Apple dropped its bi-annual transparency report Friday and offered a new pledge to its customers going forward. Starting with its end of year report for 2018, the company will disclose government requests to remove apps from the App Store.
Here’s the promise from Apple, filed under the header “Matters of note for future reports” at the end of the document:
Starting with the Transparency Report period July 1 – December 31 2018, Apple will report on Government requests to take down Apps from the App Store in instances related to alleged violations of legal and/or policy provisions.
The new policy comes after Apple has faced increased criticism for its willingness to give in to the requests of the Chinese government, which has been cracking down on privacy tools available through the iOS App Store. Last year, Apple removed all VPNs from its official marketplace for Chinese users, making it increasingly difficult to bypass the strict, government-enforced internet censors that restrict the sites a person can visit.
Apple also bent to the request of China’s Ministry of Public Security to remove voice over internet protocol apps including Skype. Earlier this month, the company took its compliance even further by restricting apps that use the company’s CallKit protocol that allows users to make calls over the internet. The Chinese government objected to the tool as it interfered with attempts to monitor and track calls.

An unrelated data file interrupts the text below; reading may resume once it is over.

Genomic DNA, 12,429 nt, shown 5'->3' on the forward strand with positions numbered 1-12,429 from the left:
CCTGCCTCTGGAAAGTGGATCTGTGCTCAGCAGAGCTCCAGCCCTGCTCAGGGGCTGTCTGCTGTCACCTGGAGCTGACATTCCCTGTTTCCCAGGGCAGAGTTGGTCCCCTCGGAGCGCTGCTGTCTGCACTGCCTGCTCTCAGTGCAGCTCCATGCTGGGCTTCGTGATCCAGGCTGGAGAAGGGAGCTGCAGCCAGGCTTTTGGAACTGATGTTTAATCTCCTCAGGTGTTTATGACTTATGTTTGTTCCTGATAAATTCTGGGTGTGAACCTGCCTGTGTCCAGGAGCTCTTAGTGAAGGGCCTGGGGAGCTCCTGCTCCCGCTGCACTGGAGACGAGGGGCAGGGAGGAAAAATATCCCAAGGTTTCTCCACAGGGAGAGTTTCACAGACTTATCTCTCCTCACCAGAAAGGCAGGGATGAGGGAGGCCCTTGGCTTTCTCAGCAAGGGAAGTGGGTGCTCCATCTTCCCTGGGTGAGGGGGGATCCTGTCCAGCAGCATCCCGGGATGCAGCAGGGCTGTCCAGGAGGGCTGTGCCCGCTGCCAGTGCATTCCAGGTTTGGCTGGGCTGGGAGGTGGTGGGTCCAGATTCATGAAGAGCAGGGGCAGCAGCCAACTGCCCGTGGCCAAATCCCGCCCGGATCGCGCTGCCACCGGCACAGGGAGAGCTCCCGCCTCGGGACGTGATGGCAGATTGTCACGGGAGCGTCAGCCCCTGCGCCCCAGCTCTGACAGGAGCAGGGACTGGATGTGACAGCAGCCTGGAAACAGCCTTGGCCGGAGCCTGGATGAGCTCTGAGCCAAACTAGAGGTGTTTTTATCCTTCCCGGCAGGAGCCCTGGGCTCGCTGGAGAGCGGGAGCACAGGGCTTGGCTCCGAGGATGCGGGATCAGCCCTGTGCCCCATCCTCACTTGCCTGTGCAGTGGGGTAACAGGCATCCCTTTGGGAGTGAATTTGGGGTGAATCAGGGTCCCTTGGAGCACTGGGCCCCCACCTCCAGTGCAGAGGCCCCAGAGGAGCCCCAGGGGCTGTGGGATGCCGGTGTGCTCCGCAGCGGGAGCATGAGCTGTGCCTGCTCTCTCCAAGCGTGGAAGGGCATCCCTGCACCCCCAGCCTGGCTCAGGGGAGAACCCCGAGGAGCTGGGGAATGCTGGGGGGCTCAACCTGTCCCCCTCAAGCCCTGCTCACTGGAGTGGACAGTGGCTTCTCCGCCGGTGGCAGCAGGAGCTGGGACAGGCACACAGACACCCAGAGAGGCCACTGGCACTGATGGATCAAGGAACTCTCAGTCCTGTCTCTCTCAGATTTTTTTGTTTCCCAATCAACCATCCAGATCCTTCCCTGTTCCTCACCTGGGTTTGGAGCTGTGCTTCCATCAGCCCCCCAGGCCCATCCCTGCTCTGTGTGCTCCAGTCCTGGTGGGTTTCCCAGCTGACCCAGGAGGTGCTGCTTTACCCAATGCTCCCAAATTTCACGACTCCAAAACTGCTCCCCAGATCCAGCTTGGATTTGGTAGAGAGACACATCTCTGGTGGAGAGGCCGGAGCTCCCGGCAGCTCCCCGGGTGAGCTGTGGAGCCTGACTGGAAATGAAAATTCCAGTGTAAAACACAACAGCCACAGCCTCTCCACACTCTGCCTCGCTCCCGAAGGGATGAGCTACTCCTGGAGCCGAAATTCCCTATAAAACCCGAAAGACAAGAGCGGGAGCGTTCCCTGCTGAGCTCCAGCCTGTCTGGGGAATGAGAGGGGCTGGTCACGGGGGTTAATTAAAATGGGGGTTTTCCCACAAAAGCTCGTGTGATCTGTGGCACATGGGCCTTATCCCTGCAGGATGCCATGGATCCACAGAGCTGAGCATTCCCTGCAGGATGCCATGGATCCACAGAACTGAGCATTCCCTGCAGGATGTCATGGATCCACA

While we won’t have any idea how many apps Apple is asked to take down each year until the company’s next transparency report drops, the most recent one released Friday—which encompasses July 1st through December 31st, 2017—reveals the company is no stranger to government takedown requests in general.
Per the report, Apple received a total of 29,718 requests for access, which included 308,362 total devices. Apple turned over data in 79 percent of those cases. The company also received 3,358 requests for data from 10,786 accounts, including iCloud content, photos, emails, contacts, and device backups. Apple complied at least in part with 82 percent of those requests.
Governments and law enforcement agencies asked Apple to preserve account data for up to three months in 1,214 cases for a total of 2,547 accounts. Those requests provided law enforcement additional time to undergo the legal process required to gain lawful access to that data.
An area that saw a significant uptick in requests were US national security orders, including those from the Foreign Intelligence Surveillance Court. Apple reported to receiving between 16,000 and 16,249 national security requests, affected as many as 8,249 accounts—a significant increase of nearly 20 percent compared to the first half of 2017. Apple has previously declassified one of the national security letters it received from the FBI.